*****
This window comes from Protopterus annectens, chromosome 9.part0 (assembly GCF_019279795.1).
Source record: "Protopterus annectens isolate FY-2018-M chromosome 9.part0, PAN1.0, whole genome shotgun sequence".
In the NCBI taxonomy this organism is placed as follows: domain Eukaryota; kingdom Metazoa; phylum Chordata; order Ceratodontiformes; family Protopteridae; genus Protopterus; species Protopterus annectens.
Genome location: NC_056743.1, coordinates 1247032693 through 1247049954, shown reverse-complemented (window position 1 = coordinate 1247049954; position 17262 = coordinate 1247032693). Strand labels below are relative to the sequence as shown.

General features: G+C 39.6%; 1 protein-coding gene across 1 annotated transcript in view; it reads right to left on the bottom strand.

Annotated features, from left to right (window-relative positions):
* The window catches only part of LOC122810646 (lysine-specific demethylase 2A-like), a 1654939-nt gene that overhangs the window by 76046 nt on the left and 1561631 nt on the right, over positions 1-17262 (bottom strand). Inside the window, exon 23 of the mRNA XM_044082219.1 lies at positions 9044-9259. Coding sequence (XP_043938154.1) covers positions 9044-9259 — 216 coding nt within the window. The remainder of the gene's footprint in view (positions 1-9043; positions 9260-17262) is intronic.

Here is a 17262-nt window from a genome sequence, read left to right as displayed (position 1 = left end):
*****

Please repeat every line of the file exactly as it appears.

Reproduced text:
This window comes from Protopterus annectens, chromosome 9.part0 (assembly GCF_019279795.1).
Source record: "Protopterus annectens isolate FY-2018-M chromosome 9.part0, PAN1.0, whole genome shotgun sequence".
In the NCBI taxonomy this organism is placed as follows: domain Eukaryota; kingdom Metazoa; phylum Chordata; order Ceratodontiformes; family Protopteridae; genus Protopterus; species Protopterus annectens.
Genome location: NC_056743.1, coordinates 1247032693 through 1247049954, shown reverse-complemented (window position 1 = coordinate 1247049954; position 17262 = coordinate 1247032693). Strand labels below are relative to the sequence as shown.

General features: G+C 39.6%; 1 protein-coding gene across 1 annotated transcript in view; it reads right to left on the bottom strand.

Annotated features, from left to right (window-relative positions):
* The window catches only part of LOC122810646 (lysine-specific demethylase 2A-like), a 1654939-nt gene that overhangs the window by 76046 nt on the left and 1561631 nt on the right, over positions 1-17262 (bottom strand). Inside the window, exon 23 of the mRNA XM_044082219.1 lies at positions 9044-9259. Coding sequence (XP_043938154.1) covers positions 9044-9259 — 216 coding nt within the window. The remainder of the gene's footprint in view (positions 1-9043; positions 9260-17262) is intronic.

Here is a 17262-nt window from a genome sequence, read left to right as displayed (position 1 = left end):